In addition to voting restrictions, African Americans faced Jim Crow laws. Jim Crow laws were meant to enforce segregation, or separation, of white and black people in public places. As a result, separate schools, trolley seats, and restrooms were common throughout the South.

(“Jim Crow” was a character in a minstrel show who did a song-and-dance routine with the chorus “Jump, Jim Crow!” The name eventually came to be a put-down term for “African American” and was used as a label for the new segregation laws.)

Plessy v. Ferguson
African Americans resisted segregation, but they had little power to stop it. In 1892, Homer Plessy, an African American, sued a railroad company, arguing that segregated seating violated his Fourteenth Amendment right to “equal protection of the laws.”
In 1896, the case of Plessy v. Ferguson reached the Supreme Court. The Court ruled against Plessy. It argued that “separate but equal” facilities did not violate the Fourteenth Amendment. This decision allowed Southern states to maintain segregated institutions.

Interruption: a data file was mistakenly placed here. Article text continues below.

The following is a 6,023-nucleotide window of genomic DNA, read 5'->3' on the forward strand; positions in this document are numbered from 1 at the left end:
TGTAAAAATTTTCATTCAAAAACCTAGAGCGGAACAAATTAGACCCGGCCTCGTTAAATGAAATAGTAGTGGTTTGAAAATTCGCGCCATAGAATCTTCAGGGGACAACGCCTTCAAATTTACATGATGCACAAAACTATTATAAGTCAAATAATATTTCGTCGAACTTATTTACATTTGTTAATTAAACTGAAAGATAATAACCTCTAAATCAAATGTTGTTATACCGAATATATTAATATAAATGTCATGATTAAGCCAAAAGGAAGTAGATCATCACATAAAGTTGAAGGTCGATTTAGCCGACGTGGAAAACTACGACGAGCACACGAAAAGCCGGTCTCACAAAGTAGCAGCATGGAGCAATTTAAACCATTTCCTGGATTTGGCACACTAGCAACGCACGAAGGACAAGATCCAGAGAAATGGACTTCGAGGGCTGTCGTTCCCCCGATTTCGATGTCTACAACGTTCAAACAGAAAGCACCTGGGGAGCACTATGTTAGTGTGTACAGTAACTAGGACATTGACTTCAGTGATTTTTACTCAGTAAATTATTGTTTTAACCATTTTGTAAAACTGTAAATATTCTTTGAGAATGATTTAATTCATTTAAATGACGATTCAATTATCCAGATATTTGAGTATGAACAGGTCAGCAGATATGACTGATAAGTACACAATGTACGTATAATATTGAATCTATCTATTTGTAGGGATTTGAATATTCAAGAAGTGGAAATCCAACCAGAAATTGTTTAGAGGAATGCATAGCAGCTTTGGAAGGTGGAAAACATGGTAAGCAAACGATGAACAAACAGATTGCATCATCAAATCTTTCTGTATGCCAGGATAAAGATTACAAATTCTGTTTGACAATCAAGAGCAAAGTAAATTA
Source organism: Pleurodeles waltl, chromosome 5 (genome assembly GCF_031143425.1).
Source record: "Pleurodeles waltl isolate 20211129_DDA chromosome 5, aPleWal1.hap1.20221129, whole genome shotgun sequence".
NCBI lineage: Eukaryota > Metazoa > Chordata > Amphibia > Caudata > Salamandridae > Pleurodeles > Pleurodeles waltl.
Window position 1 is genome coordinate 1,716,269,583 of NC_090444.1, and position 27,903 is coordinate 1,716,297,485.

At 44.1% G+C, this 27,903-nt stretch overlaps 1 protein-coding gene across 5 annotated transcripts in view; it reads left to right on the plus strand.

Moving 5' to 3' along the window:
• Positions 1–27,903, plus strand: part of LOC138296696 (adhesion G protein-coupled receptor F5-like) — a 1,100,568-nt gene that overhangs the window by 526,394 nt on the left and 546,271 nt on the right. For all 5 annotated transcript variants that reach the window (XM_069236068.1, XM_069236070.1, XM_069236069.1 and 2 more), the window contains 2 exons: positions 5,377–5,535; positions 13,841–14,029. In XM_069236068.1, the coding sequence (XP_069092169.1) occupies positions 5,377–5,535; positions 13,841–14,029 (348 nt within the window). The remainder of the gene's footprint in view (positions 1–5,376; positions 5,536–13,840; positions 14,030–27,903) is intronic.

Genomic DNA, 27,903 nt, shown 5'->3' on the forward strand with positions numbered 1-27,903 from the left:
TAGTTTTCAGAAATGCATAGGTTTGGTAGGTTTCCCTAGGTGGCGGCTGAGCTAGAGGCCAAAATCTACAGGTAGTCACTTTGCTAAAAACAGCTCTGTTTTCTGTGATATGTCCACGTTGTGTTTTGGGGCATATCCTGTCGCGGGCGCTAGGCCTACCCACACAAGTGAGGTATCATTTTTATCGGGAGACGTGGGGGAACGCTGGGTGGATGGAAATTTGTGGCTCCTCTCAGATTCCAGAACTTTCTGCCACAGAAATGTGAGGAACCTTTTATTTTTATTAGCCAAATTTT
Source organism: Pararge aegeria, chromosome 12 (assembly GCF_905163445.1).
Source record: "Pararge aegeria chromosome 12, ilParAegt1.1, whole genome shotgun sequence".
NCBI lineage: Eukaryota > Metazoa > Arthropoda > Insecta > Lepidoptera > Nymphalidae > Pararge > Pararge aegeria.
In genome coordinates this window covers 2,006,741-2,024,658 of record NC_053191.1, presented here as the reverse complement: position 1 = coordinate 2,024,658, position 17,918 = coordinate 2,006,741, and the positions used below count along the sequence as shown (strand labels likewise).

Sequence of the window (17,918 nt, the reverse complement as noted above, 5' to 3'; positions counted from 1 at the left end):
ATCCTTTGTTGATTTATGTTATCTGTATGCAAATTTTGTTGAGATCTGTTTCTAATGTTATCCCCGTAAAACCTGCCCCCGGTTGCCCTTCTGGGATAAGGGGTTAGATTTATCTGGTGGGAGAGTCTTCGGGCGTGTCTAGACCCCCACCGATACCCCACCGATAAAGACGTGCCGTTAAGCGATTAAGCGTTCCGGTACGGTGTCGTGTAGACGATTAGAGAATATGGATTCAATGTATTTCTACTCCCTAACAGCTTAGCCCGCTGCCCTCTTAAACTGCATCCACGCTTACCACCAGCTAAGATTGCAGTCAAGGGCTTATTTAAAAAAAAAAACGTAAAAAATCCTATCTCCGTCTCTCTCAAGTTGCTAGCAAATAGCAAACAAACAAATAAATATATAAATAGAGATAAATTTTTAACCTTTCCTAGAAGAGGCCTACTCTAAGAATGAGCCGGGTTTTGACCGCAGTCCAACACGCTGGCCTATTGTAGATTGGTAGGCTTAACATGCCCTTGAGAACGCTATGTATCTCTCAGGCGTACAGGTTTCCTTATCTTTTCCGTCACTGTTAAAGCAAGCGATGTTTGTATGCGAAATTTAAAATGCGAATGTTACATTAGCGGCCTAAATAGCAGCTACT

But the separate facilities were not equal. White-controlled governments and companies allowed the facilities for African Americans to become run-down. African Americans would have to organize to fight for equality.
(Homer Plessy - In 1890, Louisiana passed a law requiring separate compartments in railway cars for whites and African Americans. Homer Plessy, a shoemaker, joined a committee of African Americans who planned to test the constitutionality of the law. Plessy, who claimed to be one-eighth African American, sat in the “white” car for a train trip from New Orleans to Covington, Louisiana, and refused to move. He was arrested and then proceeded to take his case through the Louisiana courts and finally to the Supreme Court.)
African Americans Organize